"He should immediately show proof of his allegations."
Senator and veteran prize fighter Emmanuel “Manny” Pacquiao may not be aware of it, but he has painted himself into a corner—and not of the boxing ring type.
By making public accusations that there is corruption in the government of President Rodrigo Duterte, particularly in the Department of Health (DOH), Pacquiao placed himself in a predicament that may prove very difficult for him to get out of.
President Duterte has made anti-corruption a quest in his administration, and he has not taken nicely to the accusations made by Pacquiao. To put it mildly, the President is very upset with the senator. As far as Malacañang is concerned, Pacquiao is politicking because he has a moist eye for the highest office in the land. The presidential election is, after all, less than a year away.
It started with intramurals in the PDP-Laban, the political party with which both President Duterte and Pacquiao are affiliated. Duterte is the party chairman and Pacquiao is its president.
Pacquiao had been washing the dirty laundry of PDP-Laban in public by complaining that the party had been holding meetings of party top brass without his permission. That matter should have been kept as an issue within the party because the last thing the party needs in the months prior to the election season is an internal conflict. Because Pacquiao chose to expose the party’s intramurals to the media, many in PDP-Laban are displeased with him.
For them, Pacquiao does not care about party unity, and that he views the party’s intramurals as a chance to invite public attention to himself.
That problem was followed by Pacquiao’s accusations about alleged corruption in the government, a move that came as a surprise to everyone, including the administration, the fragmented political opposition groups, and the media.
Naturally, Pacquiao’s accusations angered President Duterte, who challenged the senator to produce proof to support those accusations. Even the DOH, the agency in the crosshairs of Pacquiao’s accusations, denied the senator’s allegations of corruption and told the senator that the agency is ready to face any investigation.
As anybody who observes political processes knows, one who alleges corruption in the government and makes a public issue out of it bears the burden of proving his accusations. So far, Pacquiao has not bothered to substantiate his allegations of corruption. In stark contrast, the DOH already produced documents to belie Pacquiao’s accusations.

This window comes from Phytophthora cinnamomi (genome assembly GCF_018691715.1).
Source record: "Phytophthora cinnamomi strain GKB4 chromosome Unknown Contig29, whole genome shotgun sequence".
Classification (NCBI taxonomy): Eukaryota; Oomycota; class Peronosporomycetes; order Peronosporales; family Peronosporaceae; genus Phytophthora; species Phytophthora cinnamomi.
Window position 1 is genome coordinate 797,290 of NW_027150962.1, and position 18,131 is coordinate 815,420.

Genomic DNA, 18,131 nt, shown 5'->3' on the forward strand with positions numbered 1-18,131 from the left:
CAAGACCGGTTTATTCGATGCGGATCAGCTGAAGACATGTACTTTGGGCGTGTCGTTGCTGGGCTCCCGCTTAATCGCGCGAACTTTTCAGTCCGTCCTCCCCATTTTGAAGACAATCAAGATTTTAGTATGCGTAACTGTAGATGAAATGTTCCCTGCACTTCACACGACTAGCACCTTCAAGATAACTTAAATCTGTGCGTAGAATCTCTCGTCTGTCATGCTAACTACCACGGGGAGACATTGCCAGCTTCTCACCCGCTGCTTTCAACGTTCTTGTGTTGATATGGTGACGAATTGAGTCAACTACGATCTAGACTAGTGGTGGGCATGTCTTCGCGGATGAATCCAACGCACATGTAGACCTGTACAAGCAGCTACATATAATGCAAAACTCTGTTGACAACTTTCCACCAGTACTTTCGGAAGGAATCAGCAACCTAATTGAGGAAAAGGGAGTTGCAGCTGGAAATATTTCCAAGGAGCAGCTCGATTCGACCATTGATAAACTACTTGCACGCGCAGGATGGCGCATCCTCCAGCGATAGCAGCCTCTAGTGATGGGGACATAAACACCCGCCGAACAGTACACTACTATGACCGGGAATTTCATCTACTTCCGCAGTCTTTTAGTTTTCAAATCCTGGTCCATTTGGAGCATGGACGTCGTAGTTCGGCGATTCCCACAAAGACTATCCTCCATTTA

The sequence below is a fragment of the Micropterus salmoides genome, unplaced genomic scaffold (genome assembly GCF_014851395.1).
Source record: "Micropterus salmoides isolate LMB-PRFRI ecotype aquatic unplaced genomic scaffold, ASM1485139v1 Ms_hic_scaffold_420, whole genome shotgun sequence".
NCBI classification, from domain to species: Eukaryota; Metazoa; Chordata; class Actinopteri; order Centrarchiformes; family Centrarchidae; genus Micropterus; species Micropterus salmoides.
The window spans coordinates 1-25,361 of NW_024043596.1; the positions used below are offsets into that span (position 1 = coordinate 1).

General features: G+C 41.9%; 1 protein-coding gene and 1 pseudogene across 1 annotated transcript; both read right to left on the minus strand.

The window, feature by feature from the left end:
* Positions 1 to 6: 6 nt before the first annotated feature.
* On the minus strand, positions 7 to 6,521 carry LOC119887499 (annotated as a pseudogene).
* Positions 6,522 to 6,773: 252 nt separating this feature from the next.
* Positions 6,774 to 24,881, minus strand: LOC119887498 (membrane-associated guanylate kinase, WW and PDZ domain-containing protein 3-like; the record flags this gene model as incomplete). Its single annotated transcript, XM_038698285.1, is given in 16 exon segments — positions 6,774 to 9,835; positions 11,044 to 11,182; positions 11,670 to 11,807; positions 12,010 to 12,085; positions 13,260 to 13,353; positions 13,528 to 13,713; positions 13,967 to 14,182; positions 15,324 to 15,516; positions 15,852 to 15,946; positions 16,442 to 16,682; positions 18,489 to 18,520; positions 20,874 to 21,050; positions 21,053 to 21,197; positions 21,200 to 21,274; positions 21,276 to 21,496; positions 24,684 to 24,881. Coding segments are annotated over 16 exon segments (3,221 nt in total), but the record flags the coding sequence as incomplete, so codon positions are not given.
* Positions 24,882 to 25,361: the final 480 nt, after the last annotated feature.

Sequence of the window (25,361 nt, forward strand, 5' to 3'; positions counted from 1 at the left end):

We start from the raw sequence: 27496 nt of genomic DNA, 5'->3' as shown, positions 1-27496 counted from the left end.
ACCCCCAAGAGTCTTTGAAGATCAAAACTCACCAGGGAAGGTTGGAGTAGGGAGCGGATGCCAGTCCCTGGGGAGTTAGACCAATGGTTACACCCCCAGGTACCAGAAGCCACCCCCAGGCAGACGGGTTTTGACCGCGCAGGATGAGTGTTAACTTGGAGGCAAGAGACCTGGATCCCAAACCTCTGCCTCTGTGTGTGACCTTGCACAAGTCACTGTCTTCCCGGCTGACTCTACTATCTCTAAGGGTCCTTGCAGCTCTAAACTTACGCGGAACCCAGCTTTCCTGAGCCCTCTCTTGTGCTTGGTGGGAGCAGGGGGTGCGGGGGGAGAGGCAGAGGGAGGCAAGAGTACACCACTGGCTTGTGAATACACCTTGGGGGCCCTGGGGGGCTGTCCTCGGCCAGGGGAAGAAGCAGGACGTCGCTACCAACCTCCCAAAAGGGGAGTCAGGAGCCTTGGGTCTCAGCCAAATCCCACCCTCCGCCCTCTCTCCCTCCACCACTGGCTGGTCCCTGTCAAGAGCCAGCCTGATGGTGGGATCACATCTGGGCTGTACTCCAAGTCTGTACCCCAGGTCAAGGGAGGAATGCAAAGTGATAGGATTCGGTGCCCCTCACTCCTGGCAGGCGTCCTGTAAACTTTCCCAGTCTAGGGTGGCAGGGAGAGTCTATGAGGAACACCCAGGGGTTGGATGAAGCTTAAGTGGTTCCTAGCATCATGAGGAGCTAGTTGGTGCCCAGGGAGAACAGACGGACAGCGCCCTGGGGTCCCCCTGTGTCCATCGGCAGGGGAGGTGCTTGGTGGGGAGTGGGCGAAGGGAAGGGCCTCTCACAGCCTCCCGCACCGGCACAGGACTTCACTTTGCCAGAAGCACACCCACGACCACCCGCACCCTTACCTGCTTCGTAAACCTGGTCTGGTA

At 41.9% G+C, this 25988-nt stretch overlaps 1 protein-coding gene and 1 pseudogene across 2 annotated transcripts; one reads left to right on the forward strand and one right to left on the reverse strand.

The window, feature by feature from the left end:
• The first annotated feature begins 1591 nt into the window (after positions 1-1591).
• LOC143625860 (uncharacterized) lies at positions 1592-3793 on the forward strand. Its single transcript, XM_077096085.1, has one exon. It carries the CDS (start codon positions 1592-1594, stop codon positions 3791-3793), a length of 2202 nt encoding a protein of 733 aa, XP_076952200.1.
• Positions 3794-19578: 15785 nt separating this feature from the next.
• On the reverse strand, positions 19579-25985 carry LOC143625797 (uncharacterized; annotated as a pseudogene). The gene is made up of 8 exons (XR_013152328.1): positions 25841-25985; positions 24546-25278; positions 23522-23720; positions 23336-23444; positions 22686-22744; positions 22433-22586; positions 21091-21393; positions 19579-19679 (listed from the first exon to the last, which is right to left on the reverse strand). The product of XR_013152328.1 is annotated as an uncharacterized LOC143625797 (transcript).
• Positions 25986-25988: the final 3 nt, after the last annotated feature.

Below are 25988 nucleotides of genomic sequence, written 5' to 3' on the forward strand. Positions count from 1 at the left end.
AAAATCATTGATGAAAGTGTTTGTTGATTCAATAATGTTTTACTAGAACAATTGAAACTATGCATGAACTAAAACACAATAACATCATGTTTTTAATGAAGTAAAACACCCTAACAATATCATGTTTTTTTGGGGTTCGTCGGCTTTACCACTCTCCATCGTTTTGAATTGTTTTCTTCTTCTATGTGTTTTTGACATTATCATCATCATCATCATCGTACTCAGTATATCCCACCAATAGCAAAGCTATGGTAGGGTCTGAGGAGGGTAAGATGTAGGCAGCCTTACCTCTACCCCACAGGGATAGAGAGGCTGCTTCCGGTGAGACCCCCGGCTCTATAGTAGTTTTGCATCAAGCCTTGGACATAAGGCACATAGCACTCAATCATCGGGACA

President Duterte is particularly pissed with Pacquiao’s having left for Los Angeles in the United States to prepare for a boxing match there, without bothering to substantiate the damning accusations he made against the government.
Observers say that Pacquiao deliberately left for abroad without providing proof of his accusations, for two possible reasons—to vex the administration while he is abroad, or he simply does not have the required proof.
There is public speculation that if Pacquiao wins his bout abroad, he thinks that his boxing victory will elate the voters enough to forget about his allegations of corruption and idolize him anew all the way to the presidency in 2022.
Other observers opine that Pacquiao simply and selfishly considers his boxing match more important than the need for him to substantiate his accusations.
More telling is the fact that Pacquiao has not bothered to file a resolution in the Senate urging a probe of the alleged corruption.
That was enough for Senator Richard Gordon, the head of the Senate Blue Ribbon committee which investigates allegations of corruption in the bureaucracy, to announce that the Senate cannot start a probe on the sole basis of newspaper narratives.
“No Pacquiao, no probe,” Gordon said in a news interview.
Unless Pacquiao substantiates his charges, whatever little credibility he has will get diluted.
Moreover, there is a limit to the gullibility of the electorate. They cannot be always expected to consider Pacquiao’s victories in the boxing ring as a collective excuse for his manifest limitations as a legislator.
Under the surrounding circumstances, it seems that Pacquiao has only one viable political option left for him.
Since President Duterte is staunchly against corruption in his administration, Pacquiao should immediately take steps to prove his allegations, even by sending instructions to his staff from his whereabouts in Los Angeles.
If he proves his allegations, then he will arm President Duterte with the necessary evidence to kick out the alleged crooks in his administration. That way, Pacquiao will get to help the President fight corruption, and he can even proudly tout himself as a crusader against anomalies in public office.
That strategy is the only way Pacquiao can save whatever credibility he has left, not as a legislator, but as a conspicuous public official eyeing the presidency.